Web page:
JS: You know, ummm, kind of. You know we sort of joked about it like this band is our retirement plan. But this is what we can do no matter how we feel or what age we are. There’s no limit to country bands and we can rock and do whatever we feel like doing. Not that you can’t in any other bands but, I’m definitely not surprised.

CLTure: What music were you listening to growing up?

JS: The first tape I got was Kenny Rogers’ Greatest Hits. And the I got The Beatles, you know the ones with the early Beatles and the later Beatles, the red and blue ones?

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CLTure: Oh, yeah. The Red and Blue Albums.

JS: Yeah, I got those. Then I listened to a lot of Kris Kristopherson and Waylon Jennings. Then, in like 1985, my parents split up and my mother went back to school, and I went up to Omaha, Nebraska. That’s when I found a skate board. And sometimes I would stay with this other family. Their son had gone off to college and I would sleep in his room. I found a Husker Du tape in his room. Then I bought Dead Kennedy’s, Plastic Surgery Disasters and I’d listen to all that stuff. I listened to a lot of Warren Zevon. So yeah, I liked it all.

CLTure: So that was your first exposure to punk music, was finding….

JS: Was just finding a Husker Du tape in a guy’s house, yeah. Because I listened to The Beach Boys, and I liked them, and The Beatles. And I liked their early stuff but, I started liking their later, darker, heavier stuff more.

CLTure: What’s the writing process like with you and Chad? You’ve been doing it a long time. Has it evolved over the years or do you just sit down and throw ideas at each other or do you come prepared with stuff?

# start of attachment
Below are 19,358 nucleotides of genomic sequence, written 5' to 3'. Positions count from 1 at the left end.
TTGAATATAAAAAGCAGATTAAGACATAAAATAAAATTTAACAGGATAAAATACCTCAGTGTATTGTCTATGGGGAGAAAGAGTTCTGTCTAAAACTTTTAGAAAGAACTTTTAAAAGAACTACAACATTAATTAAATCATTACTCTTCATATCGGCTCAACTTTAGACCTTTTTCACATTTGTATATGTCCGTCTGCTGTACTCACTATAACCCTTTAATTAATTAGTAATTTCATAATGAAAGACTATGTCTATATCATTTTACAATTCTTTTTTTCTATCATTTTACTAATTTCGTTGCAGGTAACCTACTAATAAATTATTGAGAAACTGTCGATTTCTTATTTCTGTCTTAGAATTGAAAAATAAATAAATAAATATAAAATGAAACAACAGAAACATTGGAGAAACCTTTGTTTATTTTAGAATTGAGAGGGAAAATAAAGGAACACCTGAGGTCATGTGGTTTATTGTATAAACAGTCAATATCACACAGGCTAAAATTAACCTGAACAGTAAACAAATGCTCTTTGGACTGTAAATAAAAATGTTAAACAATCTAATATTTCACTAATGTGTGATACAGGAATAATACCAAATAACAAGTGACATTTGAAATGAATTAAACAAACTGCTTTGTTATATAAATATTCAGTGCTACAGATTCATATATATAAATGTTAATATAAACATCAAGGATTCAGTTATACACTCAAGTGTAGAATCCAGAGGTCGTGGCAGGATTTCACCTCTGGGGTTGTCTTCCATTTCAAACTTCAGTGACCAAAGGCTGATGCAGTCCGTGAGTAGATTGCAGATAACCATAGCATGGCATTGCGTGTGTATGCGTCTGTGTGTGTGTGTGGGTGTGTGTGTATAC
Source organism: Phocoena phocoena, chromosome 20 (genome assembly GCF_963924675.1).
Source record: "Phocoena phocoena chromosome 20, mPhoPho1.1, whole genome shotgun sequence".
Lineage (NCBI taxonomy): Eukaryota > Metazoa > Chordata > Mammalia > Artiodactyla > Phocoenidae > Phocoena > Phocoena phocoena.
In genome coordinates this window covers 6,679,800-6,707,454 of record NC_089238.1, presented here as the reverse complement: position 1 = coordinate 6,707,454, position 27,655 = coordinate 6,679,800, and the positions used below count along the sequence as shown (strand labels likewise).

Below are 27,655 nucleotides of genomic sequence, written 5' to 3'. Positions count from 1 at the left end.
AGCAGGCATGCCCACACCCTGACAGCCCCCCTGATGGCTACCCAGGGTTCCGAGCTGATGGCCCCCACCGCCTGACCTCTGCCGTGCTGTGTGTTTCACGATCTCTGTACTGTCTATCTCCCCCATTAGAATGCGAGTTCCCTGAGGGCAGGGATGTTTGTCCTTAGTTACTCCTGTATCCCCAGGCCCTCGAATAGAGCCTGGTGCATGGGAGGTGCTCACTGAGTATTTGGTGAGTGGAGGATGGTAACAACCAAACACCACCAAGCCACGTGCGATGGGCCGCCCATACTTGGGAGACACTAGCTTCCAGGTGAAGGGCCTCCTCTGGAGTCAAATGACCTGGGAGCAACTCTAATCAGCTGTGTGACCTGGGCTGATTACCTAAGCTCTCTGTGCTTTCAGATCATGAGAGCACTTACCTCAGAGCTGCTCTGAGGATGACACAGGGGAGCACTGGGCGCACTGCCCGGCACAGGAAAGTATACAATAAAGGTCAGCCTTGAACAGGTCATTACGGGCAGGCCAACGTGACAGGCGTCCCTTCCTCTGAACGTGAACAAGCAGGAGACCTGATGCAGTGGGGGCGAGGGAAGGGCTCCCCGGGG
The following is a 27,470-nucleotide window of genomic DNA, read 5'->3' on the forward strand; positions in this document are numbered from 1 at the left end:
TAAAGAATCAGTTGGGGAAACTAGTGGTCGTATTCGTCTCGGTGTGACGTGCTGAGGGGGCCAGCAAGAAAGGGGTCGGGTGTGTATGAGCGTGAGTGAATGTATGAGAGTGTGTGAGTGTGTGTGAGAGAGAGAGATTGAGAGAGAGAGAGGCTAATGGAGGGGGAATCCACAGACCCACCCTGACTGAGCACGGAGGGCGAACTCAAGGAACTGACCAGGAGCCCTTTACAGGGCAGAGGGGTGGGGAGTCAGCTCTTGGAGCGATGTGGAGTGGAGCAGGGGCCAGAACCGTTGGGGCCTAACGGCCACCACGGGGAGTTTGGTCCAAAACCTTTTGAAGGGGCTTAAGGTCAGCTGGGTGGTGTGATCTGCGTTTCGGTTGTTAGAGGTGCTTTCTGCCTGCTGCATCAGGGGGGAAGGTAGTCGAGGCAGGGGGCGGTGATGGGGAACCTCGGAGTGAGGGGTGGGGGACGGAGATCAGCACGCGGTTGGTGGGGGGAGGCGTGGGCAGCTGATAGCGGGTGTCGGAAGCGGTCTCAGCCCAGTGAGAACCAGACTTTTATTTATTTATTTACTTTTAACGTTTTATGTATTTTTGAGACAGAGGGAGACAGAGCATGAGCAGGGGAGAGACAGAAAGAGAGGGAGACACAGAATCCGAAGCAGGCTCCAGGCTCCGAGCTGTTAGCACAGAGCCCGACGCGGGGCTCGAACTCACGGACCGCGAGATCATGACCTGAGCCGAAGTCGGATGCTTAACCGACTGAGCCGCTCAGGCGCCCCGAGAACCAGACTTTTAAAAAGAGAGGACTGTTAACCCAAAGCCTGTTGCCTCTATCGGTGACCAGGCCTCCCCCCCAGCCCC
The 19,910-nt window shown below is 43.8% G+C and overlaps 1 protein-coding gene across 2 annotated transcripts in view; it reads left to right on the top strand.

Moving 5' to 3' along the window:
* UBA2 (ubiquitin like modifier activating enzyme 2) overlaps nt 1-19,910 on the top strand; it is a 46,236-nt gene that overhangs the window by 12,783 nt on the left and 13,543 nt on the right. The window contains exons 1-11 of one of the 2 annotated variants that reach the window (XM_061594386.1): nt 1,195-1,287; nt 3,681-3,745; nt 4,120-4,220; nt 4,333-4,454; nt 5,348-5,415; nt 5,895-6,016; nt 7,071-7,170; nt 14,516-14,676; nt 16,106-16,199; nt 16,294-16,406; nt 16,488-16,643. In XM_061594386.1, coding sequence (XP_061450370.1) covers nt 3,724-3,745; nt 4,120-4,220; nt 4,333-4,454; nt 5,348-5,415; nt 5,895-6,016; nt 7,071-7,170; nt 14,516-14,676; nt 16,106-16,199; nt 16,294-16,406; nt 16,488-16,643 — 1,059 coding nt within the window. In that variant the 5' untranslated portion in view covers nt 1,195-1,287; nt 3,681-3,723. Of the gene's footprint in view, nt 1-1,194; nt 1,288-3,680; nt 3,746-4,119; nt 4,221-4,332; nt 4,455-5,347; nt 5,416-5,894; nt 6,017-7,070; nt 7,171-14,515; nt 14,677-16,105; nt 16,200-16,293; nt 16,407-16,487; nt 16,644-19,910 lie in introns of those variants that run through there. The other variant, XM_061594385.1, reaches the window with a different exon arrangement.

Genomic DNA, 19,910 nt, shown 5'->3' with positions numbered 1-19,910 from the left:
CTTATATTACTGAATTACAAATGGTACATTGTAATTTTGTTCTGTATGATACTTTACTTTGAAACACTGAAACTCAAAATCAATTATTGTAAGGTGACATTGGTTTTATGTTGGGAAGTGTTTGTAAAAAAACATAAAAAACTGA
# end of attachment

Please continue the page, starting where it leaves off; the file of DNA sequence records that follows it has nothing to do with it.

JS: It used to be whoever sang it wrote the majority of the song. But now it’s kind of come (on the last couple of records)– it’s like we’ve written so many that it’s– I try not to overwork music, you know? Like I used to just sit and woodshed it for a long time. Like the majority of songs, I mean the really good songs that people really like, are the ones you tend to write in the time it takes to play. So sometimes on a song like that, I won’t necessarily seal it up. But the next one I’ll run by Chad and have him shoot an idea and something great can come out of it, or vice versa. It can just be ‘it’s too long’ or ‘that’s the wrong key’ or ‘I like this part, you know? Every song is different. But we definitely try to give input, and on the last couple of records we’ve really tried to give more input between each other. I mean even if the input is, ‘that’s done’.

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CLTure: Very good, there ya go. I got it. You two are like a modern day Lennon/McCartney.

JS: (pause) A little bit, maybe. Except we give way more credit to George when he gives his input. (laughs)